Despite a late night, we are up super early and get ready and packed up for the day. We head upstairs and Thora has prepared a full homemade breakfast, complete with waffles and homemade jams! We enjoy what is becoming our only sit down meal of the day, thank Thora for her hospitality and head out for Jokulsarlon.

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Jokulsarlon

At 8:30, there is already light on the horizon, and it looks like the day will dawn clear. Unfortunately, my camera is not working, but Bill has lent me his spare camera body which is compatible with my lenses. (I can’t imagine how depressing the rest of the trip would be without a camera, and I’m so thankful to be able to continue to shoot!)

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Jokulsarlon

As we drive west along the ring road back to the lagoon, the sun is rising to our left and the moon is setting to our right. It is the last few days of the “super moon” and we watch as a huge giant white ball drops behind the fjords. We park up at the lagoon but immediately walk over to the black sand beach, where chunks of icebergs are being lashed by water in the wave break. Sunrise is continuing behind, making the ice glow various shades of gold, violet, pink and blue.

 

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Sunrise at Jokulsarlon

We spend well over two hours shooting stills and video here – we just can’t get enough of this natural, unique beauty!

We head back over to the lagoon and grab a hot chocolate at the little cafe and then inquire about a boat ride for later in the afternoon. Our plan is to head to Skaftafell National park to photograph Svartifoss and then head back to Jokulsarlon for a boat tour and sunset. Unfortunately, we find out that boats aren’t operating today due to too much ice debris in the lagoon.

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Svartifoss

We make our way to Skaftafell National Park. which is about a 45-minute drive. Skaftafell, or rather Vatnajökull National Park is home to the Vatnajökull Glacier, but we have come to photograph Svartifoss, a waterfall that sits 1.8km into the park. We begin the hike up and arrive around 2:00. The waterfall is surrounded by basalt rock columns that give me the feeling we’re peering into the center of the earth. Surrounding rocks and shrubbery are covered in a layer of white, frozen mist.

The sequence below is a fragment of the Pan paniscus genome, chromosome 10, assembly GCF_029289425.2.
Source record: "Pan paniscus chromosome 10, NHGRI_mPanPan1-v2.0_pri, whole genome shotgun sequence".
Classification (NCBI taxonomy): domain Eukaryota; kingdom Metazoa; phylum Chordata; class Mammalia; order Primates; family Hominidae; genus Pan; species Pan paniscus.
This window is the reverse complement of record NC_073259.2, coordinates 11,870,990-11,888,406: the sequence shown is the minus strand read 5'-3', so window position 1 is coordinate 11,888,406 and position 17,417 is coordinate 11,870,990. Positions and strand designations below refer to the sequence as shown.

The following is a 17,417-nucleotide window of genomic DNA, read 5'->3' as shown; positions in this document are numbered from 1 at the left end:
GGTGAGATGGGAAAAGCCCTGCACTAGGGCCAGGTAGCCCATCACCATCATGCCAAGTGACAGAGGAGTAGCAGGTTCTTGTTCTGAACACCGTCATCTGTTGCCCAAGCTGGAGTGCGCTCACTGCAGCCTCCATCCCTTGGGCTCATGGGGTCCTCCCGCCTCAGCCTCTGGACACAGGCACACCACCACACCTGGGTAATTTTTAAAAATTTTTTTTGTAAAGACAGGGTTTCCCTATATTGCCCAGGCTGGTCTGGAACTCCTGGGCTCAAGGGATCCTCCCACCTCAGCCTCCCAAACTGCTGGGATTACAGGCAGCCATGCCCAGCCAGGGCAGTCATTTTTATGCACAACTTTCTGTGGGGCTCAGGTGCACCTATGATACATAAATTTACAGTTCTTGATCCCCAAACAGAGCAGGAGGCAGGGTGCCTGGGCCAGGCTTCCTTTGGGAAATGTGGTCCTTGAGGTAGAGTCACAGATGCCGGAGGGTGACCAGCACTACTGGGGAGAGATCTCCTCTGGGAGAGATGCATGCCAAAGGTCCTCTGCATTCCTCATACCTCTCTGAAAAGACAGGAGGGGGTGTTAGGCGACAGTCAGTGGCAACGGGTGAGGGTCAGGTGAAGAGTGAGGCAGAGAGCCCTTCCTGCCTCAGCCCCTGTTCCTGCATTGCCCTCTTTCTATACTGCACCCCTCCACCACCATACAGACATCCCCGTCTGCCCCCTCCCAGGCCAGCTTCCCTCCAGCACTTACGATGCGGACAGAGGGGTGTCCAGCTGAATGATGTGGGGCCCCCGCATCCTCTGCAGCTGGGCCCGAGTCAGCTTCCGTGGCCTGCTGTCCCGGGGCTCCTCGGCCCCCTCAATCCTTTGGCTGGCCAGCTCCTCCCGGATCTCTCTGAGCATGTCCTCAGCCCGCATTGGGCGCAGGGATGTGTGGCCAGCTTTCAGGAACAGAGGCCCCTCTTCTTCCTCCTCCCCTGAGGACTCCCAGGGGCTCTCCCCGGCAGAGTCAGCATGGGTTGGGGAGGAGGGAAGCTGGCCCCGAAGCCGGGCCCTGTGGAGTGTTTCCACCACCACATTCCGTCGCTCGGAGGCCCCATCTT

We spend about 1 1/2 hours shooting here, playing with long exposure and neutral density, and we don’t realize how much time has passed. We need to hurry if we want to make it back to Jokulsarlon for sunset. On the hike back down, the light is perfect though, and I want to stop and savor it and take more pictures. Behind us Vatnajökull glacier is brilliant white against an intense blue afternoon sky. To our right are fjords in the distance and bare birch trees, and below us the land is flat and white, and little rivulets lead out to the ocean ahead.

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Jokulsarlon – just after sunset

By 3:45, we are back in the car and heading to Jokulsarlon, but we know we’ve missed the best of the light. We kick ourselves for not leaving earlier, and from the car, we watch as the sun sets to our right. At the lagoon, it’s still a pretty picture, and we decide to head on to Vik with the goal of getting there in time to have a relaxing evening, and maybe even dinner!

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Foss á Siðu

We begin the two-hour drive, making one stop at Foss á Siðu to photograph the falls at night. Tonight is the clearest we’ve seen the skies since arriving, and we’re able to catch a few shooting stars.  Temps are dropping, so we head back to the car and continue on to Vik, arriving at Carina Guesthouse around 8pm.

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Dinner at Suður-Vík

We get checked in and decide as we haven’t had a proper dinner since arriving in Iceland, we should treat ourselves. We head over to Suður-Vík Restaurant for a traditional dinner of Arctic Char and Rib Eye, accompanied with a cauliflower soup and homemade bread. After standing out in the cold all day, the food is warming us through, but making us sleepy!  We pay up and head back to the guesthouse, and as we leave the restaurant, we get a view of another almost supermoon rising above Vik’s church on the hilltop in the distance.

Arnarstapi, Backpacking, Dritvik, Gatklettur, Grundafjordur, Guesthouse Höff, Iceland, Kirkjufellfoss, Mount Kirkjufell, Olafsvik, Snæfellsnes, Travel, WOW Airlines

Iceland Take Two – No Sleep til Snæfellsnes

When I found a roundtrip ticket on WOW Airlines from Boston to Reykjavik for $250, I didn’t hesitate. I grabbed my wallet, pulled out my Chase Sapphire Preferred card and quickly snagged the deal with little deliberation. I had been wanting to return to this stunningly beautiful country since my first trip in October, 2012, and the opportunity had just landed in my lap. I quickly texted my photographer friend Bill to let him know about the deal, as we had talked about the possibility of a trip together, and he booked the same flights that day. Fast forward two months, and we were on a boat leaving Nantucket, with a tentative plan to see southern and western Iceland in 5 days. The only thing reserved was a BUDGET rental car, which was waiting to be picked up upon our arrival in Reykjavik.

8:30 a.m. en route to Arnarstapi

We arrived this morning at 4am. After little sleep on the flight, you would think we would be hightailing it to a hotel for a power nap, but instead we grab a couple of coffees at Reykjavik’s Keflavik airport, change some money and make our way to pick up our rental car. We are given the keys to a gray Suzuki Swift and purchase an internet dongle for $13 a day. This will keep us connected and provide us with wifi for GPS. A good investment to make although I tell Bill that we are not allowed to be on our phones the entire time! By the time we take care of all this, it’s about 5:30 and we head out into a 4-degree early morning to look for our car. Only four hours left until sunrise.